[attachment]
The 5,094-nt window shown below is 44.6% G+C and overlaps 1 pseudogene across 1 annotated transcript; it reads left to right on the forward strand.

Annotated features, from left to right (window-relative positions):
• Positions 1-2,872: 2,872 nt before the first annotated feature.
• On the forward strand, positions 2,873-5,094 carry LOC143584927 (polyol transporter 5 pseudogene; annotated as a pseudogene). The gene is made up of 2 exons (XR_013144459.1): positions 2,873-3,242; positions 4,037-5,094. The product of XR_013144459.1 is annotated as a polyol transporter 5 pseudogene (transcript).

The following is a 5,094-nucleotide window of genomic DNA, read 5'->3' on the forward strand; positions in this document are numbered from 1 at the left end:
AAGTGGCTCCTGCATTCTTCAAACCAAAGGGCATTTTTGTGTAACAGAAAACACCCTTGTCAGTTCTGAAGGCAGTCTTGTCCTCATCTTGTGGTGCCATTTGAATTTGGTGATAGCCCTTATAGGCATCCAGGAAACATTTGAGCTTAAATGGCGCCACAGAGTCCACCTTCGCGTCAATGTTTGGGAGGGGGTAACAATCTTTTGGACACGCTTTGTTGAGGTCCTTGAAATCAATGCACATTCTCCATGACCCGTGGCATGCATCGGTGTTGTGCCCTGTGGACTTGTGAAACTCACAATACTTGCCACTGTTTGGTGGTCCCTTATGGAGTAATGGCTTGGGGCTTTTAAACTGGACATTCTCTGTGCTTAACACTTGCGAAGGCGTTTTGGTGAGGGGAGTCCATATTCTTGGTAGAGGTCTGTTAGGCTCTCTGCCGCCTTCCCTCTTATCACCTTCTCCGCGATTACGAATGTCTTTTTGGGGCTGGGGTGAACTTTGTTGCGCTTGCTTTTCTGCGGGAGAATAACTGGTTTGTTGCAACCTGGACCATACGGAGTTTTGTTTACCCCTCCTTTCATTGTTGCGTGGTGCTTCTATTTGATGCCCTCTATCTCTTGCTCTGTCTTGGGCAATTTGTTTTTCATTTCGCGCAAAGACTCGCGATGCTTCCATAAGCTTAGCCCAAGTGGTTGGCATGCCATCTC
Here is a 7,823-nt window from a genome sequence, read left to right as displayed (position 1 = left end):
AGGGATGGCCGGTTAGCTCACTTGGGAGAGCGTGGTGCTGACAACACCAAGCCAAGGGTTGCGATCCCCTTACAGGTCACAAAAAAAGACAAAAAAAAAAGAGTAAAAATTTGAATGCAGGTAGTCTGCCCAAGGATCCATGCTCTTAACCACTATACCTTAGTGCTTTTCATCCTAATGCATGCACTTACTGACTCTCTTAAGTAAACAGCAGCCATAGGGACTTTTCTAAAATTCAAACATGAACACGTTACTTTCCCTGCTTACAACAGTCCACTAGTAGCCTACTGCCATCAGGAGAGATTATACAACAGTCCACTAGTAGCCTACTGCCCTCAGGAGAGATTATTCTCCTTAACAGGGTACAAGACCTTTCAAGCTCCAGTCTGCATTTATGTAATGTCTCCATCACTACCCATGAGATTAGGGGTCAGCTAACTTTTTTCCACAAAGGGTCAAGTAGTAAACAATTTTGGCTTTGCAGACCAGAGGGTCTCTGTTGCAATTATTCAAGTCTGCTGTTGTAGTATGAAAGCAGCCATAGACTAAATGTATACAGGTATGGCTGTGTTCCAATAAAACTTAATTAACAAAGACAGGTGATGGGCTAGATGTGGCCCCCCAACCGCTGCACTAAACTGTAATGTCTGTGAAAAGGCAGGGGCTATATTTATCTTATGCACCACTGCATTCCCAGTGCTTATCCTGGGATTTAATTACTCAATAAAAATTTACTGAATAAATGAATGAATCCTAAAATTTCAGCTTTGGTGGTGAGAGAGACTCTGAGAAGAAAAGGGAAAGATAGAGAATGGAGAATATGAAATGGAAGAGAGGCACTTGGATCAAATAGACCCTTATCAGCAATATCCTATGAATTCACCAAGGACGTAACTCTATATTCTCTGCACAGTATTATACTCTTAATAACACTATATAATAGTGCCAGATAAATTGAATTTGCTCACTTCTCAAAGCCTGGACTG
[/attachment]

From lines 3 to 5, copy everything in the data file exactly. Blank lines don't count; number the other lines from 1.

• Positions 1-2,872: 2,872 nt before the first annotated feature.
• On the forward strand, positions 2,873-5,094 carry LOC143584927 (polyol transporter 5 pseudogene; annotated as a pseudogene). The gene is made up of 2 exons (XR_013144459.1): positions 2,873-3,242; positions 4,037-5,094. The product of XR_013144459.1 is annotated as a polyol transporter 5 pseudogene (transcript).

The following is a 5,094-nucleotide window of genomic DNA, read 5'->3' on the forward strand; positions in this document are numbered from 1 at the left end: